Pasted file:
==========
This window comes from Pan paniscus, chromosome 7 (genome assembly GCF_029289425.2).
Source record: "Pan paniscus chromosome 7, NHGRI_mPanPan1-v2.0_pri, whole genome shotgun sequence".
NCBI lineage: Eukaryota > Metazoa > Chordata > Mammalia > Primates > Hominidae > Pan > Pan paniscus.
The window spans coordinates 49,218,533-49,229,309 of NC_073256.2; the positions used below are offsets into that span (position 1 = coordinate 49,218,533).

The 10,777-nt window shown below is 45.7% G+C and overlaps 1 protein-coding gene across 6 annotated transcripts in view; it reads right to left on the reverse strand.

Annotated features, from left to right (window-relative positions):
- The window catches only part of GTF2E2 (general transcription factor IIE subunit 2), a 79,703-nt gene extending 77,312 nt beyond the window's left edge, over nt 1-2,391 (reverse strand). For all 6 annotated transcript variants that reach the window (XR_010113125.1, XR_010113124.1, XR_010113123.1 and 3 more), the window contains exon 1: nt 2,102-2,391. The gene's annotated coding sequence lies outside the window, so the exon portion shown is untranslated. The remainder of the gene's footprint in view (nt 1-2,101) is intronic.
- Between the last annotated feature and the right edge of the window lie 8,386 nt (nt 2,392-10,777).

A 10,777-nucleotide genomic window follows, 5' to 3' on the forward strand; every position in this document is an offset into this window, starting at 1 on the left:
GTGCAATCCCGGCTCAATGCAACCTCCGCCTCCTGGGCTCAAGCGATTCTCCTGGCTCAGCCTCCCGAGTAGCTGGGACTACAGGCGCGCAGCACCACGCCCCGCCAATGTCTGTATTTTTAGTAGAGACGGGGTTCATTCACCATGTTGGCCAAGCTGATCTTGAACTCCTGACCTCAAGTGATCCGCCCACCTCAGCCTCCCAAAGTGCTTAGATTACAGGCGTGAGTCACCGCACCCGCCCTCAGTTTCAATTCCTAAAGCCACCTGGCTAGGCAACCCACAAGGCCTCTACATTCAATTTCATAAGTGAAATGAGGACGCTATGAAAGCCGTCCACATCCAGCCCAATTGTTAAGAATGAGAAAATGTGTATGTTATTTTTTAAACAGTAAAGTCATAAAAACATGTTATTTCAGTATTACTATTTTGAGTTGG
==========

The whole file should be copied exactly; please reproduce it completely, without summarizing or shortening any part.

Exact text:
This window comes from Pan paniscus, chromosome 7 (genome assembly GCF_029289425.2).
Source record: "Pan paniscus chromosome 7, NHGRI_mPanPan1-v2.0_pri, whole genome shotgun sequence".
NCBI lineage: Eukaryota > Metazoa > Chordata > Mammalia > Primates > Hominidae > Pan > Pan paniscus.
The window spans coordinates 49,218,533-49,229,309 of NC_073256.2; the positions used below are offsets into that span (position 1 = coordinate 49,218,533).

The 10,777-nt window shown below is 45.7% G+C and overlaps 1 protein-coding gene across 6 annotated transcripts in view; it reads right to left on the reverse strand.

Annotated features, from left to right (window-relative positions):
- The window catches only part of GTF2E2 (general transcription factor IIE subunit 2), a 79,703-nt gene extending 77,312 nt beyond the window's left edge, over nt 1-2,391 (reverse strand). For all 6 annotated transcript variants that reach the window (XR_010113125.1, XR_010113124.1, XR_010113123.1 and 3 more), the window contains exon 1: nt 2,102-2,391. The gene's annotated coding sequence lies outside the window, so the exon portion shown is untranslated. The remainder of the gene's footprint in view (nt 1-2,101) is intronic.
- Between the last annotated feature and the right edge of the window lie 8,386 nt (nt 2,392-10,777).

A 10,777-nucleotide genomic window follows, 5' to 3' on the forward strand; every position in this document is an offset into this window, starting at 1 on the left:
GTGCAATCCCGGCTCAATGCAACCTCCGCCTCCTGGGCTCAAGCGATTCTCCTGGCTCAGCCTCCCGAGTAGCTGGGACTACAGGCGCGCAGCACCACGCCCCGCCAATGTCTGTATTTTTAGTAGAGACGGGGTTCATTCACCATGTTGGCCAAGCTGATCTTGAACTCCTGACCTCAAGTGATCCGCCCACCTCAGCCTCCCAAAGTGCTTAGATTACAGGCGTGAGTCACCGCACCCGCCCTCAGTTTCAATTCCTAAAGCCACCTGGCTAGGCAACCCACAAGGCCTCTACATTCAATTTCATAAGTGAAATGAGGACGCTATGAAAGCCGTCCACATCCAGCCCAATTGTTAAGAATGAGAAAATGTGTATGTTATTTTTTAAACAGTAAAGTCATAAAAACATGTTATTTCAGTATTACTATTTTGAGTTGG